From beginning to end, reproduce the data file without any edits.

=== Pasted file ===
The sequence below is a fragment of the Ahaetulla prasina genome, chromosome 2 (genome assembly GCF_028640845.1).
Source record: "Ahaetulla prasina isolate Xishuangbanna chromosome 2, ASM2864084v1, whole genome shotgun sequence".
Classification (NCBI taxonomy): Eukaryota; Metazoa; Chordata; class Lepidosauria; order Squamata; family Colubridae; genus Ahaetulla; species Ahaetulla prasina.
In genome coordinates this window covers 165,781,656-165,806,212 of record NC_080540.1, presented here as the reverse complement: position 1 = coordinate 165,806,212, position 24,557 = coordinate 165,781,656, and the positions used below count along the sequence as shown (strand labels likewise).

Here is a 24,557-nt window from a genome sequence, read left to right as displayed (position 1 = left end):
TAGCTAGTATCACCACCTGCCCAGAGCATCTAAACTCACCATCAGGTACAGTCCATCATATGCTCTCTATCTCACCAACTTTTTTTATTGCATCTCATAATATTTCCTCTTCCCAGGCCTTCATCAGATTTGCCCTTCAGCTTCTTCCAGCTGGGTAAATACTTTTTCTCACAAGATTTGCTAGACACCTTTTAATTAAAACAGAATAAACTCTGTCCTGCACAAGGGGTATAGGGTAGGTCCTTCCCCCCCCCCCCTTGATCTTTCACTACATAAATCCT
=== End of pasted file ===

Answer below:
The sequence below is a fragment of the Ahaetulla prasina genome, chromosome 2 (genome assembly GCF_028640845.1).
Source record: "Ahaetulla prasina isolate Xishuangbanna chromosome 2, ASM2864084v1, whole genome shotgun sequence".
Classification (NCBI taxonomy): Eukaryota; Metazoa; Chordata; class Lepidosauria; order Squamata; family Colubridae; genus Ahaetulla; species Ahaetulla prasina.
In genome coordinates this window covers 165,781,656-165,806,212 of record NC_080540.1, presented here as the reverse complement: position 1 = coordinate 165,806,212, position 24,557 = coordinate 165,781,656, and the positions used below count along the sequence as shown (strand labels likewise).

Here is a 24,557-nt window from a genome sequence, read left to right as displayed (position 1 = left end):
TAGCTAGTATCACCACCTGCCCAGAGCATCTAAACTCACCATCAGGTACAGTCCATCATATGCTCTCTATCTCACCAACTTTTTTTATTGCATCTCATAATATTTCCTCTTCCCAGGCCTTCATCAGATTTGCCCTTCAGCTTCTTCCAGCTGGGTAAATACTTTTTCTCACAAGATTTGCTAGACACCTTTTAATTAAAACAGAATAAACTCTGTCCTGCACAAGGGGTATAGGGTAGGTCCTTCCCCCCCCCCCCTTGATCTTTCACTACATAAATCCT